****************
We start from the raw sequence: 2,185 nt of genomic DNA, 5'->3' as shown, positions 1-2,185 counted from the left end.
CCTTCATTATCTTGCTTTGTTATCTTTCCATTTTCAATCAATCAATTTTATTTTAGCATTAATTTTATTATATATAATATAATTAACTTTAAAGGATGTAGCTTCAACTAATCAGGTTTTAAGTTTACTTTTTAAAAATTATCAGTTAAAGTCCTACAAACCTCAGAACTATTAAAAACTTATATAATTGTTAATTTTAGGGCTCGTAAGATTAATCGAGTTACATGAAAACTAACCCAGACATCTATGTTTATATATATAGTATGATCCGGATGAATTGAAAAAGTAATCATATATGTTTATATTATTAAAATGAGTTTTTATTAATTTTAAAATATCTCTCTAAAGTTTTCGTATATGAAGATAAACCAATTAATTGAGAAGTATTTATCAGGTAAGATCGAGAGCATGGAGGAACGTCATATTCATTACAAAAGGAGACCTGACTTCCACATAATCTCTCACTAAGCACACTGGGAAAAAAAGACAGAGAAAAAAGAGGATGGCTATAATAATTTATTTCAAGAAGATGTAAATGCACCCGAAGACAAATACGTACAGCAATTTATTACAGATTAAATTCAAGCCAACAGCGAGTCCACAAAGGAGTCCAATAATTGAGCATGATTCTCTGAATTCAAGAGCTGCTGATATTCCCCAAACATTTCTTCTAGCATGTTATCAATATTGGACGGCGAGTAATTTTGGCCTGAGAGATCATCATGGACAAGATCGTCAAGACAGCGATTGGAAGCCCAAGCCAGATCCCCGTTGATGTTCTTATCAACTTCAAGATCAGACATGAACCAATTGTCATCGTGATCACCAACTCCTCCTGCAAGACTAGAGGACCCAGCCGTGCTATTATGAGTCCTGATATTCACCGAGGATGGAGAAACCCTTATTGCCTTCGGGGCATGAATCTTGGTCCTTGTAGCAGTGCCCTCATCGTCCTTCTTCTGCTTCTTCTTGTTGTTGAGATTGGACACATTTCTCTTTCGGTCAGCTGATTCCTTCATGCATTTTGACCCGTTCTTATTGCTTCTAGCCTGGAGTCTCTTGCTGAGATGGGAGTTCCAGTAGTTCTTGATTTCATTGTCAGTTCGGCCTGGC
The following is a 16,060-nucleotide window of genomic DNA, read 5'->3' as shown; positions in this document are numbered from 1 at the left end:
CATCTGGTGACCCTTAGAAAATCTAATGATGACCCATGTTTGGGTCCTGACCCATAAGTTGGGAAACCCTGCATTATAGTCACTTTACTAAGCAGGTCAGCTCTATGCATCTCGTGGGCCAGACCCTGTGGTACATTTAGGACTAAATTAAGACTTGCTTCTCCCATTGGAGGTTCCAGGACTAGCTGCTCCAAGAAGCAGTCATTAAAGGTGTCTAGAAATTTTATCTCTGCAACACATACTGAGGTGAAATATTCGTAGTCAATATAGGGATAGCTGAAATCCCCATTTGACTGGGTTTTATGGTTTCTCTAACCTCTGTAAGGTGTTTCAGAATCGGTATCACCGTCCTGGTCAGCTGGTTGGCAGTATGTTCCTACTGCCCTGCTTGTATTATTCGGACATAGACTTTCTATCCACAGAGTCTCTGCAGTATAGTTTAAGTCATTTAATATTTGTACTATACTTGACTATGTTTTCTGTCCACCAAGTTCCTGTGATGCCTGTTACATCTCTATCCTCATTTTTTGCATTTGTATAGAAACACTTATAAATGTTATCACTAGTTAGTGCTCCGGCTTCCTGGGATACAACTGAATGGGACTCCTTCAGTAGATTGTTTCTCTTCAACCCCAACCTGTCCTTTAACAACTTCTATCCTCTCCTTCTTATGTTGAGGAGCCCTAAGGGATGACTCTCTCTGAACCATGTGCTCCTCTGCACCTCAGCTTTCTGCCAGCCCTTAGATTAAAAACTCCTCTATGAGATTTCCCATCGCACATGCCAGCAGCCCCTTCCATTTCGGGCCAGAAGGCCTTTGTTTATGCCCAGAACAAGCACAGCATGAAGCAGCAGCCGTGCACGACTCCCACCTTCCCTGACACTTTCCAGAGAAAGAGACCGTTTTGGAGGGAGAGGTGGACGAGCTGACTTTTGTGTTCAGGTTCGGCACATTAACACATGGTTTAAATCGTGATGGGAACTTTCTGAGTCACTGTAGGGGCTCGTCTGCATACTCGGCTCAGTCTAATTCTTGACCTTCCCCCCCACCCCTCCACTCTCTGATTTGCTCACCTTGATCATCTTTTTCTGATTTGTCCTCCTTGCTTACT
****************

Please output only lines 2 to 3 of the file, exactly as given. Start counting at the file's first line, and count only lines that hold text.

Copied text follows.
CCTTCATTATCTTGCTTTGTTATCTTTCCATTTTCAATCAATCAATTTTATTTTAGCATTAATTTTATTATATATAATATAATTAACTTTAAAGGATGTAGCTTCAACTAATCAGGTTTTAAGTTTACTTTTTAAAAATTATCAGTTAAAGTCCTACAAACCTCAGAACTATTAAAAACTTATATAATTGTTAATTTTAGGGCTCGTAAGATTAATCGAGTTACATGAAAACTAACCCAGACATCTATGTTTATATATATAGTATGATCCGGATGAATTGAAAAAGTAATCATATATGTTTATATTATTAAAATGAGTTTTTATTAATTTTAAAATATCTCTCTAAAGTTTTCGTATATGAAGATAAACCAATTAATTGAGAAGTATTTATCAGGTAAGATCGAGAGCATGGAGGAACGTCATATTCATTACAAAAGGAGACCTGACTTCCACATAATCTCTCACTAAGCACACTGGGAAAAAAAGACAGAGAAAAAAGAGGATGGCTATAATAATTTATTTCAAGAAGATGTAAATGCACCCGAAGACAAATACGTACAGCAATTTATTACAGATTAAATTCAAGCCAACAGCGAGTCCACAAAGGAGTCCAATAATTGAGCATGATTCTCTGAATTCAAGAGCTGCTGATATTCCCCAAACATTTCTTCTAGCATGTTATCAATATTGGACGGCGAGTAATTTTGGCCTGAGAGATCATCATGGACAAGATCGTCAAGACAGCGATTGGAAGCCCAAGCCAGATCCCCGTTGATGTTCTTATCAACTTCAAGATCAGACATGAACCAATTGTCATCGTGATCACCAACTCCTCCTGCAAGACTAGAGGACCCAGCCGTGCTATTATGAGTCCTGATATTCACCGAGGATGGAGAAACCCTTATTGCCTTCGGGGCATGAATCTTGGTCCTTGTAGCAGTGCCCTCATCGTCCTTCTTCTGCTTCTTCTTGTTGTTGAGATTGGACACATTTCTCTTTCGGTCAGCTGATTCCTTCATGCATTTTGACCCGTTCTTATTGCTTCTAGCCTGGAGTCTCTTGCTGAGATGGGAGTTCCAGTAGTTCTTGATTTCATTGTCAGTTCGGCCTGGC
The following is a 16,060-nucleotide window of genomic DNA, read 5'->3' as shown; positions in this document are numbered from 1 at the left end: